Stanley Baxter

Stanley Baxter

Date of birth: 24-05-1926
Talented character comedian Stanley Baxter began his performing career as a child impersonating stars of the day in a vaudeville act with his mother. He went on to appear regularly in the Scottish edition of the BBC's Children's Hour, but it was during his national service he honed his skills, as part of the Combined Services Entertainment unit.

On demob, he joined the Citizens Theatre in his native Glasgow before moving to London. He made his television debut on the BBC's Shop Window in 1952, but his break came with the satirical sketch show On the Bright Side in 1959, which he co-hosted with Round The Horne’s Betty Marsden.

His self-titled TV sketch show ran on the BBC from 1963 to 1971 (with a break for the six-part Baxter On... co-starring June Whitfield) which became known for its extravagant production values. He moved to London Weekend Television for the Stanley Baxter Picture Show, which ran from 1972 to 1975, followed by a number of specials, plus another series in 1981.

However, the cost of the lavish show proved prohibitive, and LWT dropped him, even though the shows attracted audiences of up to 20million. Baxter also courted controversy, becoming the first person on television to impersonate the Pope and the Queen.

He returned to the BBC with Stanley Baxter's Christmas Hamper in 1985 and Stanley Baxter's Picture Annual for the following festive season, but again budget constraints meant there would be no more specials.

With his own shows drying up, he took a role in the ITV children's series Mr Majeika, which ran from1988 to 1990.

In 1996, Channel 4 ran two specials combining old highlights and new material.

On stage, he performed in the original production of Joe Orton's controversial farce What The Butler Saw in the West End in 1969, and was a perennial favourite on the Scottish pantomime circuit until his retirement in 1991.

He appeared in a series of three half-hour radio sitcoms for BBC Radio 4 in 2004, entitled Stanley Baxter and Friends, and another radio trio aired in 2008, called The Stanley Baxter Playhouse.

In 1997, he was honoured with a lifetime achievement award at the British Comedy Awards.

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The forgotten man of comedy?

Stanley Baxter

Stanley Baxter is the neglected icon of British comedy, say the makers of a new tribute programme.

As he turns 75, BBC1 is to pay its dues in a 50-minute special This Is Stanley Baxter, on July 12.

And the corporation's own press release describes him as "a ghostly presence on the fringes of memory".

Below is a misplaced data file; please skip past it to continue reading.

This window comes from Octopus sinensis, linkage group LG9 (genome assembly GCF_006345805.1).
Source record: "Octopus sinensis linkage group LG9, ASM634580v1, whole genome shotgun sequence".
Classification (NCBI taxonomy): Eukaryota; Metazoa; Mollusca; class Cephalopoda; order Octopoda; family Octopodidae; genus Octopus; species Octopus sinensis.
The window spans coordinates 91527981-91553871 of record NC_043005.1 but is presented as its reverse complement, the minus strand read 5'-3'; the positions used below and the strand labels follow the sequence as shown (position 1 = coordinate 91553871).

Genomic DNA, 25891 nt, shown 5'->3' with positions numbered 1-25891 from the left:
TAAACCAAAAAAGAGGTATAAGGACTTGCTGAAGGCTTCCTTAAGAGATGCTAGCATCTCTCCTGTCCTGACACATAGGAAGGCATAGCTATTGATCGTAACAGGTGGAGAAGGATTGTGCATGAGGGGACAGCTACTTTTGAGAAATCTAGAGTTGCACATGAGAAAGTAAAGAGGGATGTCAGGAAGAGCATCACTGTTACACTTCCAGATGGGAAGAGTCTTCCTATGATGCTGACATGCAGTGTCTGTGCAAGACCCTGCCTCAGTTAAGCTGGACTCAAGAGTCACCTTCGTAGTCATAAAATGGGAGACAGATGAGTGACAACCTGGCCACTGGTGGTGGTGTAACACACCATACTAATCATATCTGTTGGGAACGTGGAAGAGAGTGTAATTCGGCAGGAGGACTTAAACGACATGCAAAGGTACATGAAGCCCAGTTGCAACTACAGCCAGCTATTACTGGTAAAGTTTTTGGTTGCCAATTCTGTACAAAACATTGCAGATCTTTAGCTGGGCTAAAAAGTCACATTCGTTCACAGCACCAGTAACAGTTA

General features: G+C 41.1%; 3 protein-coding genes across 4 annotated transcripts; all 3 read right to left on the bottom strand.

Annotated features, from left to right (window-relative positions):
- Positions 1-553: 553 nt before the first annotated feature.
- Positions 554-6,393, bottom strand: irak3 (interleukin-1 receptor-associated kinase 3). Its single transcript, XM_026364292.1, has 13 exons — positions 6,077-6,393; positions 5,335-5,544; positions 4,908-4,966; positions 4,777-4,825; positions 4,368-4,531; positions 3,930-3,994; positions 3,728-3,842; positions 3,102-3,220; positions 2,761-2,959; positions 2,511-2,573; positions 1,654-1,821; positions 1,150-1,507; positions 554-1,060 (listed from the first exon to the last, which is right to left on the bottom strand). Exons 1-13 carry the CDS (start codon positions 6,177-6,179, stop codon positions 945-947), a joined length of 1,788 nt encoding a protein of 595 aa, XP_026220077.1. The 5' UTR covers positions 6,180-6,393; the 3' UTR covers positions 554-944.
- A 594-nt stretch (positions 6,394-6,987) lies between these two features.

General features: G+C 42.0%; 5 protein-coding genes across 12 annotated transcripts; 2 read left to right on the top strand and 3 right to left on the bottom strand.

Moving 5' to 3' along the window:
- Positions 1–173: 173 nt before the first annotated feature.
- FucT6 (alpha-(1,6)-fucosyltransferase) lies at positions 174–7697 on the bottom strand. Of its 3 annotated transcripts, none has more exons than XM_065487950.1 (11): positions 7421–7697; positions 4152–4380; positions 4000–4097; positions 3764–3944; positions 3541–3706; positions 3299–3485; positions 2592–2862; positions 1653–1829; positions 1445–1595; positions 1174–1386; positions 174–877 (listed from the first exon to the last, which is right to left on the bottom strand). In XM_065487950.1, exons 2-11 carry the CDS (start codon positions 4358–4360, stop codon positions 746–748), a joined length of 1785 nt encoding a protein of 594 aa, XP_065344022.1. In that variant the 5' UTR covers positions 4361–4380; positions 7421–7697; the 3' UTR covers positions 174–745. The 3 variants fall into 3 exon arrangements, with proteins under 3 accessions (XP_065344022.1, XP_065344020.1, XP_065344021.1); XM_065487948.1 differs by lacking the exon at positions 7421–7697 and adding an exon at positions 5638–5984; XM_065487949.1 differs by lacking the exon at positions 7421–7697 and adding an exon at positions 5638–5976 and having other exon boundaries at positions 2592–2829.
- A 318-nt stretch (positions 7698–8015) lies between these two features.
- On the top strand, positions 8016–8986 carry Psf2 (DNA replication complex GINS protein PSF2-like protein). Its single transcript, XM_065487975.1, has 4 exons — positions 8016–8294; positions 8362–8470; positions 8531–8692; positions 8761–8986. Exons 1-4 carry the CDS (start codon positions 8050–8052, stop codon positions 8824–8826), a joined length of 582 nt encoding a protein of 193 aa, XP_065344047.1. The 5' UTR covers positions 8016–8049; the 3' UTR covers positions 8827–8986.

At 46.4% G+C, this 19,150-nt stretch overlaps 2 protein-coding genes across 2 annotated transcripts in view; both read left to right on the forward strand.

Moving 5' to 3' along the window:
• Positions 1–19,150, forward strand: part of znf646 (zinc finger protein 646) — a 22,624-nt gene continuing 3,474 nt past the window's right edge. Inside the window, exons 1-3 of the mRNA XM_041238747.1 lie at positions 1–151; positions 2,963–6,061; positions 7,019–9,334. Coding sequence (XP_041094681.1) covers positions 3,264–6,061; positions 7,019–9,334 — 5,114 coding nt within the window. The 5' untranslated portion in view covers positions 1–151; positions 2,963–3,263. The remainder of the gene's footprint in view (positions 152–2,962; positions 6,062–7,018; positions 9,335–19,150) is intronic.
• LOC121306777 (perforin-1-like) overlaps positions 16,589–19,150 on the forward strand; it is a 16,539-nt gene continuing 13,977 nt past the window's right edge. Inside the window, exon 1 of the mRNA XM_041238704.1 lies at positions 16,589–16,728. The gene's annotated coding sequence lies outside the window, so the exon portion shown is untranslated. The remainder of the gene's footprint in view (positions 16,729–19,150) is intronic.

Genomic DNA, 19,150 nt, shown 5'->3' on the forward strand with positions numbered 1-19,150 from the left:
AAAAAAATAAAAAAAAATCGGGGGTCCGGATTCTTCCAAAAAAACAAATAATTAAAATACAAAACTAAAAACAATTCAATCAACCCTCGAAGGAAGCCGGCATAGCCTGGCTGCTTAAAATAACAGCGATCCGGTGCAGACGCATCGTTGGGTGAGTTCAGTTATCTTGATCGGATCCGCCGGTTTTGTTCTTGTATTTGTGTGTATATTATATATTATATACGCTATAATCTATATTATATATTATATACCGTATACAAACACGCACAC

To a large extent it is his own fault. The man who had commanded TV audiences of millions with lavishly funded extravaganzas, retired from our screens in his early 60s. It could have been a prime time in his career.

Others continued to roll out for special appearances gaining cult credibility or camp notoriety. Stanley didn't. The man who once ranked at the pinnacle of light entertainment with the likes of Morecambe and Wise, Dick Emery and Les Dawson effectively hit the off switch on his telly career. He had wanted to retire from the gruelling schedule his shows and pantomime runs imposed particularly as he had come to rely on prescription drugs to get him through and help him sleep.

There is no regret in his voice as he says: "I felt I was quite a big star in Scotland, and a reasonably big star south of the border but this is it, this is the time to get off that particular carousel."

Why didn't he continue to appear on the chat show circuit, which was part and parcel of those times and a performing lifeline for so many of his contemporaries?

"I hate being on camera. I hate talking as myself and whenever I see it back, either on sound or vision or both, I absolutely loathe it. I don't mind myself when I am in character but I just hate the sound of my own voice and the look of me too."

Stanley chose to break his silence with his most extensive television interview ever to BBC Scotland, to mark his 7Sth birthday.

It was with BBC Scotland that Stanley forged the early part of his career and Scotland is still very much in his heart - even though he has lived in London for almost 50 years.

The programme takes him on a nostalgic tour of Glasgow, from his old family home to the cinema where he learned to dream of performing, and to the stages where he wowed what many have acknowledged as the toughest audiences in the UK.

The programme also says that Baxter's career was a pivotal part of the development of British comedy.

His early career included the first split-screen line-up of impersonations, with Baxter appearing simultaneously as four people; a televisual trick which was to become the hallmark of his amazing sketch productions taking off everything from Gone With The Wind to Upstairs, Downstairs.

His famous lavish productions in drag included the first television impersonation of the Queen, which could quite feasibly have been regarded as a treasonable offence, and his material was risque for the time, inciting the wrath of Mary Whitehouse.

Yet he did it all within the mainstream of British television, and his comedy successors have enjoyed the licence he created.

It isn't perhaps a heritage he always necessarily enjoys for his own entertainment, but Britain has become a more liberal society for his efforts - at least in terms of comedy.

"When I see what people get away with nowadays, I realise those were really very innocent days indeed!" he says

First published:July 2001

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Published: 22 Mar 2009

Baxter's back | Stanley's first TV show in 12 years

Baxter's back

Veteran comedian Stanley Baxter is to come out of retirement…



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